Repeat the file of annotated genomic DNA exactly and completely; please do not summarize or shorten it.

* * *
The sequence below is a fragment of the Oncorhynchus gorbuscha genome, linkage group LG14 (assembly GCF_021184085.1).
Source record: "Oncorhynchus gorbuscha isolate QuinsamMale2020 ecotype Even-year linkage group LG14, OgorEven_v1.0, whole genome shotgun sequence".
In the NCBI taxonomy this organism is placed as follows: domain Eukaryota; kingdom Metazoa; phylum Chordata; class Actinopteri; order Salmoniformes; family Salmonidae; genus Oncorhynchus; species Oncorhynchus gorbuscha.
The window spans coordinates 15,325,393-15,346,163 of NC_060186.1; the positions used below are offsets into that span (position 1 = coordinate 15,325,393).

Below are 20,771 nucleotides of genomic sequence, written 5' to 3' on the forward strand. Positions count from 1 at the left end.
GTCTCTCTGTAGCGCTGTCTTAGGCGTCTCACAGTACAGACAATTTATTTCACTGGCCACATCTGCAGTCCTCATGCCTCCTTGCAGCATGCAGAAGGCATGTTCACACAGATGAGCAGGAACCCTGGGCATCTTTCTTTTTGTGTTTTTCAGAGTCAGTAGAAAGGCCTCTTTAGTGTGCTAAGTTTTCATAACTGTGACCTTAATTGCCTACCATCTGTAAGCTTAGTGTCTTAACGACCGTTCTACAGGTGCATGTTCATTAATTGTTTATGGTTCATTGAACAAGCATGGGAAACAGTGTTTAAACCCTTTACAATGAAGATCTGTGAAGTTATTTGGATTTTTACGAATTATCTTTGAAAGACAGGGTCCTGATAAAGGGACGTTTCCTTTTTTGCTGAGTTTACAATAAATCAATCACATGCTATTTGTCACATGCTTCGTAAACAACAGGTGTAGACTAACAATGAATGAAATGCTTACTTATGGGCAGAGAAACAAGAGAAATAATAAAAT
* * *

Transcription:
The sequence below is a fragment of the Oncorhynchus gorbuscha genome, linkage group LG14 (assembly GCF_021184085.1).
Source record: "Oncorhynchus gorbuscha isolate QuinsamMale2020 ecotype Even-year linkage group LG14, OgorEven_v1.0, whole genome shotgun sequence".
In the NCBI taxonomy this organism is placed as follows: domain Eukaryota; kingdom Metazoa; phylum Chordata; class Actinopteri; order Salmoniformes; family Salmonidae; genus Oncorhynchus; species Oncorhynchus gorbuscha.
The window spans coordinates 15,325,393-15,346,163 of NC_060186.1; the positions used below are offsets into that span (position 1 = coordinate 15,325,393).

Below are 20,771 nucleotides of genomic sequence, written 5' to 3' on the forward strand. Positions count from 1 at the left end.
GTCTCTCTGTAGCGCTGTCTTAGGCGTCTCACAGTACAGACAATTTATTTCACTGGCCACATCTGCAGTCCTCATGCCTCCTTGCAGCATGCAGAAGGCATGTTCACACAGATGAGCAGGAACCCTGGGCATCTTTCTTTTTGTGTTTTTCAGAGTCAGTAGAAAGGCCTCTTTAGTGTGCTAAGTTTTCATAACTGTGACCTTAATTGCCTACCATCTGTAAGCTTAGTGTCTTAACGACCGTTCTACAGGTGCATGTTCATTAATTGTTTATGGTTCATTGAACAAGCATGGGAAACAGTGTTTAAACCCTTTACAATGAAGATCTGTGAAGTTATTTGGATTTTTACGAATTATCTTTGAAAGACAGGGTCCTGATAAAGGGACGTTTCCTTTTTTGCTGAGTTTACAATAAATCAATCACATGCTATTTGTCACATGCTTCGTAAACAACAGGTGTAGACTAACAATGAATGAAATGCTTACTTATGGGCAGAGAAACAAGAGAAATAATAAAAT